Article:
Data Security: Spotting a Scam Before Disaster
Data is everywhere, and as long as it’s out there, hackers will try to get it. If your company falls victim to a data breach, no matter how large or small, you lose money and customer trust. Data shows the average consolidated total cost of a data breach grew from $3.8 million in 2015 to $4 million in 2016, and the average cost to a business for each lost or stolen record of sensitive and confidential information rose from $154 to $158.
Teach Employees Signs to Look For
Show everyone phishing emails look like, and to avoid opening suspicious emails. Run some mock phishing attacks of your own against your employees to see how well they are equipped to respond, and test the management team to see how well they’re enforcing the policies. Any email attachments should be scanned through your email’s virus scanner before they are downloaded. Links should be double checked before clicking. Teach employees to hover over the link and look closely at the URL to make sure the URL matches the proposed destination.
Set a Company-Wide Policy
Talk with your IT team or meet with security consultants to help you develop a company-wide policy on how to use the computer systems. Include what’s acceptable and what’s not, such as rules about when and how to respond to an email that looks suspicious. Outline social media usage expectations, as someone, somewhere, will have to maintain your corporate social media accounts. Leaving the websites accessible at work also opens the door to personal social media use, which could put company data at risk. Set protocols about how often employees are required to change passwords, and make sure they know how to set good, secure, passwords that they can still remember.
Implement a High-Quality SPAM Filter
Spam inundates mailboxes all over the world, and no matter what you do, you’re never going to stop it. In the first quarter of 2016, there was a sharp increase in email antivirus detections: more than 22 million, and that’s for a single antivirus solution. This number is four times higher than the first quarter of 2015. Many phishing scams start with emails that most SPAM filters will catch. However, even the highest quality filters may block out legitimate emails, so be sure to check them regularly.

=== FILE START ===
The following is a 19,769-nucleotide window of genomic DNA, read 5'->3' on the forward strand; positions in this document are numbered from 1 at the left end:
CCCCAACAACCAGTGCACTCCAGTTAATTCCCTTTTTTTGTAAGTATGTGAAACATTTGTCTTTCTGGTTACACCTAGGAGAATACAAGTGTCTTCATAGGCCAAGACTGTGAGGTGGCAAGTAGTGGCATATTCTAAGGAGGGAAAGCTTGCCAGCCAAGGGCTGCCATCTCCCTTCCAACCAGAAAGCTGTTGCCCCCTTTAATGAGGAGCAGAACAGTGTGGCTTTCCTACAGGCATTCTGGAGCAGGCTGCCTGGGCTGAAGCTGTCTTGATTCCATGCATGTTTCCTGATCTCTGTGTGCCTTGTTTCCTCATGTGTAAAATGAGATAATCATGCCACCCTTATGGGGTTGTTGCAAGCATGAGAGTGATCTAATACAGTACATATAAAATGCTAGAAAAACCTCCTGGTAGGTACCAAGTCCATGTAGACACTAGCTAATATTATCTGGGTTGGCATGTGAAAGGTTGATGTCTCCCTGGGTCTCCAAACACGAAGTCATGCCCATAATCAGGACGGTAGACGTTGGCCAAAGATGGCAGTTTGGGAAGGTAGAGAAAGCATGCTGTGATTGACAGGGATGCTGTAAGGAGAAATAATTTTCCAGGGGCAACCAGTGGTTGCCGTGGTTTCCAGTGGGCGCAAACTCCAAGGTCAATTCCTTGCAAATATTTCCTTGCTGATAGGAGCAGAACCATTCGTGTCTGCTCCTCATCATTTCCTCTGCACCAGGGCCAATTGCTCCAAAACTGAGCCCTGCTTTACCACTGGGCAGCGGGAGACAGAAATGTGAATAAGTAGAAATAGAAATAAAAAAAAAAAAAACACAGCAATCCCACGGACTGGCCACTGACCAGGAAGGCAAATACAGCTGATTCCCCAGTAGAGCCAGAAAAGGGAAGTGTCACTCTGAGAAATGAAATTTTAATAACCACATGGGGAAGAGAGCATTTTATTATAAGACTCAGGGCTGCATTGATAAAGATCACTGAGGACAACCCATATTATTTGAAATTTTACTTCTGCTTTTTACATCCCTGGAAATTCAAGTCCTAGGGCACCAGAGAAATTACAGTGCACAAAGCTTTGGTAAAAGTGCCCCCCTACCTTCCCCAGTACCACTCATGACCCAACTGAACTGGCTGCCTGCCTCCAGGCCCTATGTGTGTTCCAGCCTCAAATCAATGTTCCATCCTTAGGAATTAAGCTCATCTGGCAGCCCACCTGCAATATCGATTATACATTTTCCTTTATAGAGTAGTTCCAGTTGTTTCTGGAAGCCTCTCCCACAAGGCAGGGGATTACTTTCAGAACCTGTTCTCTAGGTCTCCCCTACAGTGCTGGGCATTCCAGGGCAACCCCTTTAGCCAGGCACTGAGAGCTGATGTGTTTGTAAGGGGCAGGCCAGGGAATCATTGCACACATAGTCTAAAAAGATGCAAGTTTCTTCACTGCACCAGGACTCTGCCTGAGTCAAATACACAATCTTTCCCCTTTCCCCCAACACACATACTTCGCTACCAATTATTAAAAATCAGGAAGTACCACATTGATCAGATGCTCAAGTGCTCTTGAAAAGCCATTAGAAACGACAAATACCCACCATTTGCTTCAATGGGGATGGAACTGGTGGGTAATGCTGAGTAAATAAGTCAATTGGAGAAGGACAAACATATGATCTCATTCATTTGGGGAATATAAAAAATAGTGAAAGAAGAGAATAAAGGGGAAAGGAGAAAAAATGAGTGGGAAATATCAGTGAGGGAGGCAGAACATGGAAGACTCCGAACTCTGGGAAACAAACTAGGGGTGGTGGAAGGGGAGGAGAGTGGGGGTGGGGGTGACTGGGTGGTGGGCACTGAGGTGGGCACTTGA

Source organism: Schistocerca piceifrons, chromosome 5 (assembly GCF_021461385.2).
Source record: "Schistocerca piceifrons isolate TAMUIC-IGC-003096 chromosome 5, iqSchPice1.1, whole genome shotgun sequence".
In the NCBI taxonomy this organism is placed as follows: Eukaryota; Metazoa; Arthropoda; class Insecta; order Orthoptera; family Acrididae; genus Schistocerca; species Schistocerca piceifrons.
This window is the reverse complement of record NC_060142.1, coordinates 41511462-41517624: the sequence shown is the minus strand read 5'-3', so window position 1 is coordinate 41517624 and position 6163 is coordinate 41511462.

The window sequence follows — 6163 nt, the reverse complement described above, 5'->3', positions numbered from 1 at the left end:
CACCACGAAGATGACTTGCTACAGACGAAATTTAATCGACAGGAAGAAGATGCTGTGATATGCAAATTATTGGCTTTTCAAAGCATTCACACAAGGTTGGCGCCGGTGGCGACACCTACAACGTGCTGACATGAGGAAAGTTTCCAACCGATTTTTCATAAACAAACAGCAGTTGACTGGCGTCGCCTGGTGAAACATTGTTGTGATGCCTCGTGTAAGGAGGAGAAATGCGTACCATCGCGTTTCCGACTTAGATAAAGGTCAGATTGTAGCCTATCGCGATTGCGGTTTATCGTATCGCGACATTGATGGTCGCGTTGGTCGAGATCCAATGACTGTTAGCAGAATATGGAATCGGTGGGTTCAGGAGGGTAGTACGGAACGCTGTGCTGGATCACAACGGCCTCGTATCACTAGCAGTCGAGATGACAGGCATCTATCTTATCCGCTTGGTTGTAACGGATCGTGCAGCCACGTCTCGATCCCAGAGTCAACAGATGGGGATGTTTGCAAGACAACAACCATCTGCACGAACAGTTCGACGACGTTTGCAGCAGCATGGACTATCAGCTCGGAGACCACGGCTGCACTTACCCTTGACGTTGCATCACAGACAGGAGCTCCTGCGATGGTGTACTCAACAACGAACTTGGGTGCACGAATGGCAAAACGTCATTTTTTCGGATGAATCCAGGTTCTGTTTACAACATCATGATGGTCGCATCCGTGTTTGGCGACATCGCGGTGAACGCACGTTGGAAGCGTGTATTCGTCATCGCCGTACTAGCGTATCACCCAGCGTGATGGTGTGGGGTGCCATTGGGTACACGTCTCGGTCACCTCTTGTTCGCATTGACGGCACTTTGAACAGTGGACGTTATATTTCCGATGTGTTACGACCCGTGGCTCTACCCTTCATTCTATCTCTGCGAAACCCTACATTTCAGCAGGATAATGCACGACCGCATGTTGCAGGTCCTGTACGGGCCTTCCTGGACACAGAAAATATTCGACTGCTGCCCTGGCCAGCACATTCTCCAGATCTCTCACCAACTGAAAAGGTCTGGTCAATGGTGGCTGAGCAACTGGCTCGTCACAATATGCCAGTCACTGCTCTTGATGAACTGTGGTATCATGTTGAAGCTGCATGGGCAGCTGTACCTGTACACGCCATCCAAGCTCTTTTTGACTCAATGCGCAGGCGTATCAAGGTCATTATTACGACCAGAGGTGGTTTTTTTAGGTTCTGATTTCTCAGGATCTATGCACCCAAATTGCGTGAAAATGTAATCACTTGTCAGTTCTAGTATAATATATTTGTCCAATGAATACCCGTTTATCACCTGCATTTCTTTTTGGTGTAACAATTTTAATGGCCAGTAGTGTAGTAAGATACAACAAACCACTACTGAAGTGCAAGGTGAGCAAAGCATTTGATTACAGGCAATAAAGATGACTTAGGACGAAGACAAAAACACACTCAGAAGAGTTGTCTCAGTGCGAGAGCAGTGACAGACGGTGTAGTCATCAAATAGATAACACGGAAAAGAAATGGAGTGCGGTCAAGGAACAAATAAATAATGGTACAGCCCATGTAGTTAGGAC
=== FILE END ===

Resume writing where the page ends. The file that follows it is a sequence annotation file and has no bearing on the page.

Keep Your Systems Up-to-Date
Software is updated often to catch security holes that make it easier for hackers to get in. The longer you go between updates to cover those holes, the higher the risk of falling susceptible to a data breach. The easiest way to do to this is to set all computers in your office to run automatic updates, and require anyone who’s telecommuting to do the same.
Run Anti-Virus Software
No anti-virus software is perfect, but something is better than nothing. As with other software, allow it to update regularly to get new virus definitions. Run regular virus scans to ensure that no malicious files were inadvertently downloaded to your system.
Use Two-Factor Authentication
Two-factor authentication requires a second-step to successfully login, if an employee’s credentials are ever compromised. For instance, when a new-sign in happens, a code is sent to the employee via text message or phone call, and that code is required to be correct before allowing access to the account.
Scams are all over the Internet, and anyone who doesn’t know what to look for could easily put your data at risk. Teaching employees is a critical step, but without other security measures in place to act as additional protection, your data will always be at risk.
This article originally appeared in Biznology.
This article was written by Megan Totka from Business2Community and was legally licensed through the NewsCred publisher network.
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